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Harvard 101

A crash course for the Class of '08

By Michael B. Broukhim, MICHAEL B. BROUKHIM

The doors of summer are officially set to close with the beginning of classes on Monday; don’t let them hit you on your way out. I’d like to be one of the first to welcome you to “The Bubble”—and give you a preview of what’s inside.

You see, at Harvard, we don’t have cable television. No Fox News, no CNN, not even the Daily Show. Without a talking head to tell us the latest on Hurricane Ivan, the Bubble, with The Crimson as its guardian, fills itself up with news about Harvard issues. Ne’er was a person more confused than I was as a freshman entering the Bubble not knowing what country Allston was in or if Rohit Chopra was a world renowned self-help author. (He was the previous Undergraduate Council President, the current one is Mathew Mahan).

But you will not suffer my fate. You have a friend out there—and he is me. You will be equipped with knowledge because I will give it to you. Here is the rundown of the four biggest issues in the Bubble at the tail-end of last year and enough background to carry you through the most demanding Annenberg banter:

The Curricular Review: Every so often, the powers that be at Harvard get together and try to articulate anew what it means to be an educated person. The last such review, in the mid-1970’s, resulted in a document that laid the foundations for today’s Core. Last Spring, under the leadership of Dean of the Faculty William C. Kirby, Dean of the College Benedict H. Gross, and Associate Dean of the College Jeffrey Wolcowitz, the College released the Harvard College Curricular Review (HCCR) report. Among its recommendations were calls to do away with the Core in favor of distribution requirements, a new brand of courses, the Harvard College Courses, a push for students to study abroad, improved advising and science education and delay the concentration decision until the middle of sophomore year. These proposals and others will likely be subject to debate and voting by the Faculty throughout this year.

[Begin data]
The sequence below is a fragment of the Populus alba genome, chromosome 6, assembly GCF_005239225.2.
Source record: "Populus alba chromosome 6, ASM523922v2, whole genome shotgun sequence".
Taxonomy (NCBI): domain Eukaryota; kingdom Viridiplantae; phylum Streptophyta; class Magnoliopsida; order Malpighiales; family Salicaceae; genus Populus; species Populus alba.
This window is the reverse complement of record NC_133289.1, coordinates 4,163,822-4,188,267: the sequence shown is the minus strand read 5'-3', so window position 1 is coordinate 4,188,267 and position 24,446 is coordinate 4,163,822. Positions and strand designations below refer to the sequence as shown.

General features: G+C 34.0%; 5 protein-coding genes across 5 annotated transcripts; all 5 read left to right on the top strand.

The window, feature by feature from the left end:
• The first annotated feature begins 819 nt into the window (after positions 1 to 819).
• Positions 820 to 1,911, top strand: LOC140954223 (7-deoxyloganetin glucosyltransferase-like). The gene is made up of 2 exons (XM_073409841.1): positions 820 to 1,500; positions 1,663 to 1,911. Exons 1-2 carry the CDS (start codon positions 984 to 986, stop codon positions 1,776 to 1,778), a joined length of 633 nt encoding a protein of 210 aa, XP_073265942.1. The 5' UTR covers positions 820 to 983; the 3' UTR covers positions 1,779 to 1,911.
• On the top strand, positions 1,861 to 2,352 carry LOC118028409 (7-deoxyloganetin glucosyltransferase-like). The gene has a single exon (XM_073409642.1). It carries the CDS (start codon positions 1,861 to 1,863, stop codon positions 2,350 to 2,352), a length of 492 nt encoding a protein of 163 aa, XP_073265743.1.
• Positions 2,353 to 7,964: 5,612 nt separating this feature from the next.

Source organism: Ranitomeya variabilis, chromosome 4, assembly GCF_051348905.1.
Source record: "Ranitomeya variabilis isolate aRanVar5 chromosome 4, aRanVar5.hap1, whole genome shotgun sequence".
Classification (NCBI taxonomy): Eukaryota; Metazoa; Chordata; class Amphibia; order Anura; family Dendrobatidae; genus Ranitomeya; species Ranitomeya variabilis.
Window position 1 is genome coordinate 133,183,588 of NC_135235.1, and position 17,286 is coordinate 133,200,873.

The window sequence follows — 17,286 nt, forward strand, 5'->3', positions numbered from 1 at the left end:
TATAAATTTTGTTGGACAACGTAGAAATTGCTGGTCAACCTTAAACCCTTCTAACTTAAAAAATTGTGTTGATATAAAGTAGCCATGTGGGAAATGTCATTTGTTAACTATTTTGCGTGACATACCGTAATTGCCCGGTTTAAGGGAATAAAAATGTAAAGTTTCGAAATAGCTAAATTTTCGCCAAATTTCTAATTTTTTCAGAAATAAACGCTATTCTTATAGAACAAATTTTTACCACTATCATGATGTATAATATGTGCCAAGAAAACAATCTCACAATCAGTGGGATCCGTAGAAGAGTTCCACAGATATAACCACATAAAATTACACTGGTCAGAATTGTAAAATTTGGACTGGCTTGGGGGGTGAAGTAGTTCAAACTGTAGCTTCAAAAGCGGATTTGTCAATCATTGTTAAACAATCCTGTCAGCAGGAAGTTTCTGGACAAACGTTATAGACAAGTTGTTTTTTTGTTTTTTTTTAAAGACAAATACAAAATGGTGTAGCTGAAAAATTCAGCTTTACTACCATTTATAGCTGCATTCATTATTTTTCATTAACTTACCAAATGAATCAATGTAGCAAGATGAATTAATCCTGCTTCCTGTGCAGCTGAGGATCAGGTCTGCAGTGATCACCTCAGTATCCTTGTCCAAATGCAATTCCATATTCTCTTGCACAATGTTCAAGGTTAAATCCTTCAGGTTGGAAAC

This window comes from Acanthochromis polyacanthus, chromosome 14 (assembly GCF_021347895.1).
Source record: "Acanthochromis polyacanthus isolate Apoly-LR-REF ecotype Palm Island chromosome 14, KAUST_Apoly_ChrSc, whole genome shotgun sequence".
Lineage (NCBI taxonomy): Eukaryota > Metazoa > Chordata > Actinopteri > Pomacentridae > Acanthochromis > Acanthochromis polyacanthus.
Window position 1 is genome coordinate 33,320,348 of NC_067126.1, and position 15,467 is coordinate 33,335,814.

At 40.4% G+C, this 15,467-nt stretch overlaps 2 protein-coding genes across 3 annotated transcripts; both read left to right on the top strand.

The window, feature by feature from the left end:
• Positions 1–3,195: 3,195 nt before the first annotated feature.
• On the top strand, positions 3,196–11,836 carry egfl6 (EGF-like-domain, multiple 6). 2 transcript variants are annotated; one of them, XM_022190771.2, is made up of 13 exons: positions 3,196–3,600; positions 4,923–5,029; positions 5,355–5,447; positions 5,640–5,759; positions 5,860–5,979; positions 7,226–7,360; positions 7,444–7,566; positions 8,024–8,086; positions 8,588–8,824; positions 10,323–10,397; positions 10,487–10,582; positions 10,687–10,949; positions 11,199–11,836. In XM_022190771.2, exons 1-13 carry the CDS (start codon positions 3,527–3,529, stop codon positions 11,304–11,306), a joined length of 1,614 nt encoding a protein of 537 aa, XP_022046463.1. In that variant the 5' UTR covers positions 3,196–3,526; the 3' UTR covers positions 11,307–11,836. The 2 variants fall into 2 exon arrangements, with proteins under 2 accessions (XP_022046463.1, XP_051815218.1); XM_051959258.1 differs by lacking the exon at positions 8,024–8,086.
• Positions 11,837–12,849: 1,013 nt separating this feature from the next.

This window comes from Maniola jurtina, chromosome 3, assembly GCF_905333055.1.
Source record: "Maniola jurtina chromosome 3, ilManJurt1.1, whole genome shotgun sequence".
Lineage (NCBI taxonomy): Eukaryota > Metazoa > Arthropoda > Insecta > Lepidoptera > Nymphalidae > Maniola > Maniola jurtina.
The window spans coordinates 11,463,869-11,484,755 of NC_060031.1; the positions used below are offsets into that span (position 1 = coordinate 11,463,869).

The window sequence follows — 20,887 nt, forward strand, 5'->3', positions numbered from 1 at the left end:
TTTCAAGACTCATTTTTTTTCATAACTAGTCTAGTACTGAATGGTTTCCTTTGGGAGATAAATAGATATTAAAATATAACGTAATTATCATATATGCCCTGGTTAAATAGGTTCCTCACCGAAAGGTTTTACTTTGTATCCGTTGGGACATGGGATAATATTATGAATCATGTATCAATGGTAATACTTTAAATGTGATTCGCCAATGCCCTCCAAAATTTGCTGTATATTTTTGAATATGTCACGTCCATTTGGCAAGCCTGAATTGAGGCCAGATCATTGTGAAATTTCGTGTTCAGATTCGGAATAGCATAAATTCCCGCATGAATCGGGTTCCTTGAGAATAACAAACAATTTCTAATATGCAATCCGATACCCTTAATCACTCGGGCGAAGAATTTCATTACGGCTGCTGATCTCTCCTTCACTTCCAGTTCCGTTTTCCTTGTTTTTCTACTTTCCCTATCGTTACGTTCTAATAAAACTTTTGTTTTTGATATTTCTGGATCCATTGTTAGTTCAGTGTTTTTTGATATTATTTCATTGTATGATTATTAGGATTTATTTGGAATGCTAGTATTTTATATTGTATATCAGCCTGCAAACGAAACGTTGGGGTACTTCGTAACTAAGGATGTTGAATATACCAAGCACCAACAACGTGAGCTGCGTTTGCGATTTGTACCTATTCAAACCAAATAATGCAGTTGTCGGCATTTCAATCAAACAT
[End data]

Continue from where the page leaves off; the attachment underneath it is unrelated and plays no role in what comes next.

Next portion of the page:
Calendar Review: Closely tied to the Curricular Review is a reassessment of the Harvard College calendar, with the debate centering on whether to move final exams to before winter break, potentially opening the door for a January term in a revamped “4-1-4” calendar. The change, which could be implemented as early as your junior year, would also align the calendars of all of the University’s schools, facilitating easier cross-registration options.

The Move to Allston: Allston is across the Charles River from Cambridge. It’s where much of the College’s athletics fields and buildings are situated. This large swath of land is due for a major overhaul and integration into the larger Harvard campus. Though you won’t be here to see it, plans tentatively include building eight new undergraduate houses on that side of town (and moving undergrads out of the Quad), transferring the locus of undergraduate life from the Yard to the Charles. Much has been made of the administration’s tight lips when it comes to discussing Allston plans.

Undergraduate Council Fee Hike: Nothing created a stir on campus last year like a stealthily proposed termbill fee hike. That $60 fee on your termbill is almost double the $35 it used to be, and it will increase again to $75 for next year. Having failed to mention the fee hike when running for council president, Mahan successfully persuaded the campus to narrowly vote in favor of the increase in a school-wide referendum; however, a proposal to make the fee mandatory failed. With a lot more bling in its coffers, the council has promised to come through with bigger and better events and greater funding of student groups.

That’s the Bubble for you; may this guide provide wisdom for your Harvard life. Say Hi to Domna. Enjoy the popcorn chicken. And godspeed for freshman year.

Michael B. Broukhim ’07, a Crimson editorial editor, is a social studies concentrator in Dunster House.

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